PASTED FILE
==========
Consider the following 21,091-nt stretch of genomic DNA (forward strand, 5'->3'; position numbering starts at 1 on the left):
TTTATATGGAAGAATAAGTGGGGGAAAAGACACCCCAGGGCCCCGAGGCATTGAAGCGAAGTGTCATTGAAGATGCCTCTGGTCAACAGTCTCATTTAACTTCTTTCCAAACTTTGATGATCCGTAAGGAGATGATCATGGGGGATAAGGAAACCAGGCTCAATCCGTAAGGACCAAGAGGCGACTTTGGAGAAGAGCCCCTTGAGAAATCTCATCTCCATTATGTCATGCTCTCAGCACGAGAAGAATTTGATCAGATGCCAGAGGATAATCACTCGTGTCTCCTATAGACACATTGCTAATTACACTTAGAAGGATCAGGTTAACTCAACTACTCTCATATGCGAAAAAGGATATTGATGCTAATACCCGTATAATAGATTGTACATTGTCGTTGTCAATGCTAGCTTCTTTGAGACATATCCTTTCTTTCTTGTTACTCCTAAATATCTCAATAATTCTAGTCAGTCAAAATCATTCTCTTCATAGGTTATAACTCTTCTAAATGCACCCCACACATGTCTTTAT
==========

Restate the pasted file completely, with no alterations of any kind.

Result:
Consider the following 21,091-nt stretch of genomic DNA (forward strand, 5'->3'; position numbering starts at 1 on the left):
TTTATATGGAAGAATAAGTGGGGGAAAAGACACCCCAGGGCCCCGAGGCATTGAAGCGAAGTGTCATTGAAGATGCCTCTGGTCAACAGTCTCATTTAACTTCTTTCCAAACTTTGATGATCCGTAAGGAGATGATCATGGGGGATAAGGAAACCAGGCTCAATCCGTAAGGACCAAGAGGCGACTTTGGAGAAGAGCCCCTTGAGAAATCTCATCTCCATTATGTCATGCTCTCAGCACGAGAAGAATTTGATCAGATGCCAGAGGATAATCACTCGTGTCTCCTATAGACACATTGCTAATTACACTTAGAAGGATCAGGTTAACTCAACTACTCTCATATGCGAAAAAGGATATTGATGCTAATACCCGTATAATAGATTGTACATTGTCGTTGTCAATGCTAGCTTCTTTGAGACATATCCTTTCTTTCTTGTTACTCCTAAATATCTCAATAATTCTAGTCAGTCAAAATCATTCTCTTCATAGGTTATAACTCTTCTAAATGCACCCCACACATGTCTTTAT